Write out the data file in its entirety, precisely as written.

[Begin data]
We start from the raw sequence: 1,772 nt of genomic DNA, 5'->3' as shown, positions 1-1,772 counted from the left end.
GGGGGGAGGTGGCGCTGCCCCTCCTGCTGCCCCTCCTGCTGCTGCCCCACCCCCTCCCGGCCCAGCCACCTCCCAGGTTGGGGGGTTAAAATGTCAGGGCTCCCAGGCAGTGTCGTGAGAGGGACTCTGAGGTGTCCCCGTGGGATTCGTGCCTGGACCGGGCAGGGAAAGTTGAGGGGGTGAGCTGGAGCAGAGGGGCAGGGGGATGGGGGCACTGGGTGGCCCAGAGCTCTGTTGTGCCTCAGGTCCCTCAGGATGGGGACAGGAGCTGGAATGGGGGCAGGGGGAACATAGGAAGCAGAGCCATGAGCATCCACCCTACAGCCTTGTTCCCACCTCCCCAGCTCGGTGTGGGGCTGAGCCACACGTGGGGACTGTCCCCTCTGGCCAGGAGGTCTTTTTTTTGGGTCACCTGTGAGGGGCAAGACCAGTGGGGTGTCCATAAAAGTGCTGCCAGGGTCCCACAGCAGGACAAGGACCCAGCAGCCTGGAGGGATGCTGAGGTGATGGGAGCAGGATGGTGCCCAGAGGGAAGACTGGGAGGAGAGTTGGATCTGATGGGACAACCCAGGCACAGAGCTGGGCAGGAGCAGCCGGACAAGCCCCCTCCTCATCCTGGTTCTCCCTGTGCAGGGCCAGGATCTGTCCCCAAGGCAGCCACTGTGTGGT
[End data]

We start from the raw sequence: 1,772 nt of genomic DNA, 5'->3' as shown, positions 1-1,772 counted from the left end.
GGGGGGAGGTGGCGCTGCCCCTCCTGCTGCCCCTCCTGCTGCTGCCCCACCCCCTCCCGGCCCAGCCACCTCCCAGGTTGGGGGGTTAAAATGTCAGGGCTCCCAGGCAGTGTCGTGAGAGGGACTCTGAGGTGTCCCCGTGGGATTCGTGCCTGGACCGGGCAGGGAAAGTTGAGGGGGTGAGCTGGAGCAGAGGGGCAGGGGGATGGGGGCACTGGGTGGCCCAGAGCTCTGTTGTGCCTCAGGTCCCTCAGGATGGGGACAGGAGCTGGAATGGGGGCAGGGGGAACATAGGAAGCAGAGCCATGAGCATCCACCCTACAGCCTTGTTCCCACCTCCCCAGCTCGGTGTGGGGCTGAGCCACACGTGGGGACTGTCCCCTCTGGCCAGGAGGTCTTTTTTTTGGGTCACCTGTGAGGGGCAAGACCAGTGGGGTGTCCATAAAAGTGCTGCCAGGGTCCCACAGCAGGACAAGGACCCAGCAGCCTGGAGGGATGCTGAGGTGATGGGAGCAGGATGGTGCCCAGAGGGAAGACTGGGAGGAGAGTTGGATCTGATGGGACAACCCAGGCACAGAGCTGGGCAGGAGCAGCCGGACAAGCCCCCTCCTCATCCTGGTTCTCCCTGTGCAGGGCCAGGATCTGTCCCCAAGGCAGCCACTGTGTGGT